OUR ADDRESS HAS CHANGED – Please take note: P.O. Box 74, Simsbury, CT 06070
MAY 6, 2017: CHANGE OF PLANS! – Tracey cannot make it, so we will:
- Hash out your plot: work in groups of 3. For 20 minutes focus on 1 individual who describes her plot. The rest of the time is spent brainstorming plot twists, etc. At the end of 20 minutes, switch people.
- Have a discussion about the parts of the writing process that we are struggling with.
- Writing prompts: everyone works on their WIP with little writing prompts given every 15 minutes.
- Writing sprints: Write for 5 minutes, 10 min, 15 min, 10 min and 5 min. Each time self-track the number of words written, but don’t share with the group. Then set up a writing schedule for yourself for the next month and project how many words you can write.
MAY 6, 2017 at 72 Maple Street, Bristol, CT 06010
9:30-10:30am Business Meeting
10:30-10:45am Member News (1 minute per member)
10:45-11am Getting ready/break/speaker setup
11:00-12:30pm – see above!
12:30-1:30am Potluck Lunch Social
1:30-1:45pm Member Corner: Speaker -Tracy Lyons, topic TBD
2-3pm Newbie Writing 101
Finessing the First Page a Fabulous Event!!!
(From L to R: Jamie K. Schmidt, Rebecca Slitt, Sandra Marton, Dee Davis, Kathe Robin, Linda Ingmanson)
For those who attended, especially our distinguished panel, a huge & heartfelt THANK YOU!! For those who were unable to attend, you were missed! CORW will be putting on another event just like this next Fall, so stay tuned for details! Until then, some take-aways from our experts on First Page MUSTS:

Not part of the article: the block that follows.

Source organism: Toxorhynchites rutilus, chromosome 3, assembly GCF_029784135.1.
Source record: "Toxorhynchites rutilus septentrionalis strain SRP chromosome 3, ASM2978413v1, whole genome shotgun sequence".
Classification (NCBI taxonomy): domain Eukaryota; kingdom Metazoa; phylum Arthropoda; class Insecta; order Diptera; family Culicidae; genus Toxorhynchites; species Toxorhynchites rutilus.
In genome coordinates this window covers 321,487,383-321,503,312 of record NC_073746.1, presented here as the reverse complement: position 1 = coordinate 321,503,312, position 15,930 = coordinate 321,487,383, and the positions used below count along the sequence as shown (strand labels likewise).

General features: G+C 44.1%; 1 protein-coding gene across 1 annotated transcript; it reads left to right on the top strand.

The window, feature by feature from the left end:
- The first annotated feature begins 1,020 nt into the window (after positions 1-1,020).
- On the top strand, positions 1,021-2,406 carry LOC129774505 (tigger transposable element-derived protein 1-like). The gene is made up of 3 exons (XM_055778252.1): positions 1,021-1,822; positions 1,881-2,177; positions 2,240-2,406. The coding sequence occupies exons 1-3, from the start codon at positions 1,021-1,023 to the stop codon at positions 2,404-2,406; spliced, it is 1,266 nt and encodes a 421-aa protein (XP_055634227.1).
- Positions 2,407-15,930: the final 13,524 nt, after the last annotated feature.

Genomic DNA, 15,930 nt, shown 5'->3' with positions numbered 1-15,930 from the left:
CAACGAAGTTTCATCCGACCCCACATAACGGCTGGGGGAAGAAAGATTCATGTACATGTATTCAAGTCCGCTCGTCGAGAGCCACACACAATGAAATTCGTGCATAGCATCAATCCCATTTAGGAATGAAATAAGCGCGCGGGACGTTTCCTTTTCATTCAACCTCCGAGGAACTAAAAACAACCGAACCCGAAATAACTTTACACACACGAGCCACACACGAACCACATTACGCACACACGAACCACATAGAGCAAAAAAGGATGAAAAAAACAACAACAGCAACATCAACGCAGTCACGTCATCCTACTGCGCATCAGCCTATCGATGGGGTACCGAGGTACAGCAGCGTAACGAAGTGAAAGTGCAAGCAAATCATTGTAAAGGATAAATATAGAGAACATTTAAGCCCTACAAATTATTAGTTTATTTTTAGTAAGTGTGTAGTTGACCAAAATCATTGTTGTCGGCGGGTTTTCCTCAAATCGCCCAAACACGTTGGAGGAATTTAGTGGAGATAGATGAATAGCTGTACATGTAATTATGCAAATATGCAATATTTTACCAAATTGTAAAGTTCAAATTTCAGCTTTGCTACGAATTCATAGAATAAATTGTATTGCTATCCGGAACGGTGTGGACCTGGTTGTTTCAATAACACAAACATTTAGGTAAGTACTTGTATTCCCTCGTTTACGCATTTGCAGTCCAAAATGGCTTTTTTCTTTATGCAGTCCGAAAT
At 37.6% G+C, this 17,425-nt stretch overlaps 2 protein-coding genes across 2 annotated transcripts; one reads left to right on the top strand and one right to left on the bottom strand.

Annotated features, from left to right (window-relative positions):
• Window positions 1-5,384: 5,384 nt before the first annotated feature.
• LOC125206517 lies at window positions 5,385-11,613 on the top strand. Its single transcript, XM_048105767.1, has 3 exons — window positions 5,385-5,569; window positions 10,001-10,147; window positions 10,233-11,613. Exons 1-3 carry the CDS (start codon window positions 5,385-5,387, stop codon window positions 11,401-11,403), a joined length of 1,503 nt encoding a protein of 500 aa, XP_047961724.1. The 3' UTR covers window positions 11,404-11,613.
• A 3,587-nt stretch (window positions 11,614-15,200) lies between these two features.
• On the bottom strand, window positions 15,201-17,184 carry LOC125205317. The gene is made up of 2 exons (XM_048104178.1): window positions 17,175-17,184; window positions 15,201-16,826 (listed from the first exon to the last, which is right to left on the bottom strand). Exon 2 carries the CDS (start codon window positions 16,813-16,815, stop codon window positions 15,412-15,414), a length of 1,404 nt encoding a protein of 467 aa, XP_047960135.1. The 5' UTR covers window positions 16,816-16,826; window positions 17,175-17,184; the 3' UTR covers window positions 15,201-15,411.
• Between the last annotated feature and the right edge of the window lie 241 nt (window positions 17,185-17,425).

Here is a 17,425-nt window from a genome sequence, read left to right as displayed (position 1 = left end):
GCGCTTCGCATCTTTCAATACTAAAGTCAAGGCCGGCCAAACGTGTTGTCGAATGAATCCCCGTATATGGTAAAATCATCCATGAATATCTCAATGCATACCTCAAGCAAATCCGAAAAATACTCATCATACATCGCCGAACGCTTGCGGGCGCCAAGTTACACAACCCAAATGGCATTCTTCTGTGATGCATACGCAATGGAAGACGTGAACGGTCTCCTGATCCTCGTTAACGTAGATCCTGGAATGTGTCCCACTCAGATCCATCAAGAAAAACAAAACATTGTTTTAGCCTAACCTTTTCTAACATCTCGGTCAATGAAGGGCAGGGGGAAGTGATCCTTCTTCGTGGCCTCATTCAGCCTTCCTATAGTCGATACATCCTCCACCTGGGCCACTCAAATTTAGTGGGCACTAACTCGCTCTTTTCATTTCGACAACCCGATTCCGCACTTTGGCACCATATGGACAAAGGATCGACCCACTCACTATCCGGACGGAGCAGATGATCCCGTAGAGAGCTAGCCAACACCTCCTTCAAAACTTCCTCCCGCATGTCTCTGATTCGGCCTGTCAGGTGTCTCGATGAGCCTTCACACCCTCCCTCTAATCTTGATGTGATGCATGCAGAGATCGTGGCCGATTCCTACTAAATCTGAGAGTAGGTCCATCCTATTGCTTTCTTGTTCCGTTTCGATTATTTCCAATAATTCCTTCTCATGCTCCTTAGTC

‘The story starts when the bottle falls off the table’, instructed Chief Historical Reviewer for RTBookLovers as she pushed her water bottle closer and closer to the end of the table. ‘That is where the story begins’ (aka: the inciting Incident).
Other gems of the day for First Pages (Collectively attributed to entire panel):
The difference between a good writer and a great writer is mastering Point of View!!
First pages MUST hook the reader
First pages must show the main character and their actions (not thoughts, dreams, etc. And starting with the main character is important because that is who the reader will connect with first).
The first page asks a question that will be answered with the rest of the book. This is a promise to the reader. Keep it!
Push your idea outside of the ‘normal’ box – be different!
The first page must also show the (main) characters and the plot, or an element of the plot
In short, first pages answer or begin to answer most of these questions: who, what, where, when, and why.
Last but not least, make your submission copy error free! One miss-spelled word is probably acceptable, but more than one spelling or grammar error will kick your reader- aka an Editor or an Agent (gasp)!- out of your story and probably lose your chance to get them to want more from you.
Most of all, we were all encouraged to continue writing and perfecting our chosen craft!